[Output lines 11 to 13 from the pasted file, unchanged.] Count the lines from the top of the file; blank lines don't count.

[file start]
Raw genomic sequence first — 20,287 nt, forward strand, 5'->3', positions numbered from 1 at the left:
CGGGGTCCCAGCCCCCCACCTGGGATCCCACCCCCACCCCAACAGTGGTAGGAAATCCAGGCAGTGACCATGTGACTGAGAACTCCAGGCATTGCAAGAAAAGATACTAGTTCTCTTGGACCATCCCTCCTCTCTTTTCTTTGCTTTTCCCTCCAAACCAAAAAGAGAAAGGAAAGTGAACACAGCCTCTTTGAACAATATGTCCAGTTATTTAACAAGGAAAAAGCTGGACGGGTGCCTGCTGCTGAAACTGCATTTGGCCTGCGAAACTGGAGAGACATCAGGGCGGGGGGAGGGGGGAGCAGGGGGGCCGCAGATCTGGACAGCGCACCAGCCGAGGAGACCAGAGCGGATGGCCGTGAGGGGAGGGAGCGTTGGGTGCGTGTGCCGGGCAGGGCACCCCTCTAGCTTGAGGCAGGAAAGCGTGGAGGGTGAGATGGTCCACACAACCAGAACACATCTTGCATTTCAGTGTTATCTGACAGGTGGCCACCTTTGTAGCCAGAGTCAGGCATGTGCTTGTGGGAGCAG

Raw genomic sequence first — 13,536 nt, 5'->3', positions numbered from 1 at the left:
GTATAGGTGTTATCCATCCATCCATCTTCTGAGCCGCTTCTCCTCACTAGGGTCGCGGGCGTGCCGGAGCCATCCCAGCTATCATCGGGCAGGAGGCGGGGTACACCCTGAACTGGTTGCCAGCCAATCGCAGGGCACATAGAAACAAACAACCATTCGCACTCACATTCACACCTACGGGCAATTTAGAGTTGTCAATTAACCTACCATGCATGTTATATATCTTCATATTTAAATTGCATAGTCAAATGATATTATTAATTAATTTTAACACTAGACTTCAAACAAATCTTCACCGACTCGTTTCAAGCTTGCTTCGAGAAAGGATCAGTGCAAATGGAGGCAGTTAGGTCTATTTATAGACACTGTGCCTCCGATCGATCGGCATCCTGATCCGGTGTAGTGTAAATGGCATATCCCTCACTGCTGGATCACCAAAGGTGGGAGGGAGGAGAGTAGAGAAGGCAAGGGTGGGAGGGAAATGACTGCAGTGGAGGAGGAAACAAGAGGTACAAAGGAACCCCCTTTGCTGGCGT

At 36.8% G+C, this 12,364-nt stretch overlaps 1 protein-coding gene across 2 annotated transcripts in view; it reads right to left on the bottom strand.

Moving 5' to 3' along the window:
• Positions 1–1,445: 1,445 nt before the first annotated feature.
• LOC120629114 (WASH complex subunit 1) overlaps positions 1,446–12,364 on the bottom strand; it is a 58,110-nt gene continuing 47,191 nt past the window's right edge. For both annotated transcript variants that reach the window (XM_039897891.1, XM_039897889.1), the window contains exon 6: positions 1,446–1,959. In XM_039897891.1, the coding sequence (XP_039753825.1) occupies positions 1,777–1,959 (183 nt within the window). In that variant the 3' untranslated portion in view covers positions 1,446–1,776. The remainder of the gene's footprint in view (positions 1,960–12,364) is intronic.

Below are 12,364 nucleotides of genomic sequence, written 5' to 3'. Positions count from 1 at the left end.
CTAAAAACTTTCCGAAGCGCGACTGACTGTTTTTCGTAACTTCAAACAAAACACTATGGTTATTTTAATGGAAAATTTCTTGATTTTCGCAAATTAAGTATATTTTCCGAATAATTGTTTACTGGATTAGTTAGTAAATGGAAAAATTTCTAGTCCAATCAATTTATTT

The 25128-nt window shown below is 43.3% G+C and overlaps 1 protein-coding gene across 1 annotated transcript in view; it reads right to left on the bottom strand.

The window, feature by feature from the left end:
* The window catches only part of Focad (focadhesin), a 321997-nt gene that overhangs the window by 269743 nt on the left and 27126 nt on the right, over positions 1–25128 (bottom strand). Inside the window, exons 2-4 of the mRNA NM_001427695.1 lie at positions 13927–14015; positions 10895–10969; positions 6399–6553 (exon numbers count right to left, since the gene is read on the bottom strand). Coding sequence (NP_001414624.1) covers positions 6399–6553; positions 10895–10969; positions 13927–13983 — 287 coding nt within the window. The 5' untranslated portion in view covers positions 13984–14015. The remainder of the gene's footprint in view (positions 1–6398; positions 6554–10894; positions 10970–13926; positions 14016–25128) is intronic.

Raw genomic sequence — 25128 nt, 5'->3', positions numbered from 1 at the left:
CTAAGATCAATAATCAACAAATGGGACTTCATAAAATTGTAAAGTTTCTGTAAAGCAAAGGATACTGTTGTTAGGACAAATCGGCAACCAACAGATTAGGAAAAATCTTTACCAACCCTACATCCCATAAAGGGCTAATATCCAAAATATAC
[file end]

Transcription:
The 25128-nt window shown below is 43.3% G+C and overlaps 1 protein-coding gene across 1 annotated transcript in view; it reads right to left on the bottom strand.

The window, feature by feature from the left end:
* The window catches only part of Focad (focadhesin), a 321997-nt gene that overhangs the window by 269743 nt on the left and 27126 nt on the right, over positions 1–25128 (bottom strand). Inside the window, exons 2-4 of the mRNA NM_001427695.1 lie at positions 13927–14015; positions 10895–10969; positions 6399–6553 (exon numbers count right to left, since the gene is read on the bottom strand). Coding sequence (NP_001414624.1) covers positions 6399–6553; positions 10895–10969; positions 13927–13983 — 287 coding nt within the window. The 5' untranslated portion in view covers positions 13984–14015. The remainder of the gene's footprint in view (positions 1–6398; positions 6554–10894; positions 10970–13926; positions 14016–25128) is intronic.